RJ: Oh yeah! I still listen to stuff I’ve recorded and think I sounded crap. It’s a daily struggle for me. To this day I’m not where I want to be. Although now I’ll get to a point where I have performances I’m happy with. And the more you do it, the less work it is to get to those points. But it was also a necessity thing. I had an idea of what I wanted but it wasn’t specific enough that I could have told someone and say “hey, do this, this is the melody, sing this melody”.
I had to go through that process to figure out how I wanted the melodies to be phrased and voiced. And its just hard nowadays to find collaborators that you like, that can work on a record, that you can afford. Without a label, I’m just doing this shit myself, its just me. So that was another thing that came out of necessity.
And to me, I see vocals as just another instrument or tool or part of the record. The music isn’t all culminating with the vocal performance, its all just as important as the next part.
I read, on the internet as always…
…that you listen to a lot of different types of music, like Daft Punk, the Zombies, when you listen to those, do you sit and take inspiration from them or do you just like to listen to them?
RJ: I think its natural, I don’t think anybody can listen to music they really love and not get inspired by it. Especially as a musician, or producer. A lot of times, the first thing that you fall in love with is the synth tones or this particular bass line or the way the drums sound or the way the drummer played. And when you look at things in nuts and bolts, that’s just natural. I don’t think I have the capacity to not be influenced by music that I really love.
And are you planning on touring this new album?
RJ: Yes! I’ve got a band together
I was going to say, you’re not going to be a one man band with cymbals on your knees and a big harmonica round your neck?
RJ: …No, I’ve got a band.
I’ve seen a lot of hip hop acts are coming in to getting live bands to tour with them now, like Atmosphere and a couple of UK acts I saw with a live band and it really gives something more, rather than you just playing from a couple of decks and just playing out records. Is this another thing you really wanted, to have this big sound on stage with live instruments?
RJ: With the show, I feel like having this band is in a way a culmination of this little perverse desire that I’ve had in the back of my head. Because from the beginning of doing production, part of what I wanted to accomplish when using a sampler was to trick people into thinking it wasn’t a sampler. I’m not saying I’ve accomplished that, but that was a little side note to what I’ve been doing from day one with my solo records.
We will be using electronics at points and I going to do a part of the show just with turntables by myself, but having the band and not playing to a sequence track and not using a drum machine, its going to be strictly 100% analogue music, acoustic and electric instruments. I’m so thrilled, I can’t wait!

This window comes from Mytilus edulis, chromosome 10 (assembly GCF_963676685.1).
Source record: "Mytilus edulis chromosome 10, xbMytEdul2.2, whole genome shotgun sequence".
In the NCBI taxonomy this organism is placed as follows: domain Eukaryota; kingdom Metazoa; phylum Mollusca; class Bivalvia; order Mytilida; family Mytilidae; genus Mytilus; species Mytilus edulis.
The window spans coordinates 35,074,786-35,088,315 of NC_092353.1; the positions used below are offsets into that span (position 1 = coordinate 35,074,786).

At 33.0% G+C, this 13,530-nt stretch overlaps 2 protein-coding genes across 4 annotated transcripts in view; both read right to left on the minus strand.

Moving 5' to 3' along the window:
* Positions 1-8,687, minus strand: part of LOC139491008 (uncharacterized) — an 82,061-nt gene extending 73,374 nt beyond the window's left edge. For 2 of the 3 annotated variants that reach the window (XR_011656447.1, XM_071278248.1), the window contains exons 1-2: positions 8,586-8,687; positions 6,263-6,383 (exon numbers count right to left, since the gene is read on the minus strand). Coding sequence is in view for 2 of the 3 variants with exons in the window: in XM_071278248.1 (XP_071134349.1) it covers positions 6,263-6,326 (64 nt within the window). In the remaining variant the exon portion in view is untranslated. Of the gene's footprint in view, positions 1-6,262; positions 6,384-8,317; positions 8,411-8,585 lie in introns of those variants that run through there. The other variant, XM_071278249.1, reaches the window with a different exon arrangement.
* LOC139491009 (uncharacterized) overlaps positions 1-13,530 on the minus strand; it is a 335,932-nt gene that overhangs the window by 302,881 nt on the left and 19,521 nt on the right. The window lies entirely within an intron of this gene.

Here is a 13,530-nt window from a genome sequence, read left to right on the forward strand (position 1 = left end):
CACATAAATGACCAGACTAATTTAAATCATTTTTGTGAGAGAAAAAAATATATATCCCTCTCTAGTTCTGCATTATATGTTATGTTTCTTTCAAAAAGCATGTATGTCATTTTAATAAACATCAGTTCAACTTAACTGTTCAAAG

What instrument are you going to be playing?
RJ: I’ll be playing keys, bass and guitar and singing. And we’re all going to be trading. It’s a four piece band and, aside from the drummer, are, like myself, multi-instrumentalists, though they’re a lot more talented than me. They’re very good players, and they sing. So we’re all going to work it out like whatever needs to be done, needs to be done.
It must be exciting then to be able to do this!
RJ: We haven’t had our first rehearsal yet, I’ve taken all the parts and sent them to people, sort of “here are the songs, learn these songs”. But the week that I get home to this trip, I go and have my first rehearsal.
And it’ll be the first time that you’ve worked with any of the band.
RJ: Yeah, it’ll be the first time I’ve played music like that in over ten years! I think maybe thirteen or fourteen years since I last got into a room and made music with people like that.
Well I’m sure its going to be interesting.
RJ: I think it’s gonna be good.
Are you going to come over to the UK with it, do you know?
RJ: I’m hoping so. We have a tour that we’re putting together right now, and knock on wood, assuming that I can make the finances work, then definitely. If I come over here without the band, I’m not even going to be playing the new songs, because there’s no point. And at this point, I think that I’d rather not make a fucking dime on the tour and just break even, and come with the band than to come over here by myself just to make money off of the tour.
And it’d be a bit of an anti-climax as well after you’ve played with the band.
RJ: Yeah, what’s the point? So yeah, I can’t guarantee anything, but I’m 90% sure right now that this year I’ll be over at some point.
Ok well thank you very much.
RJ: Cool, thank you.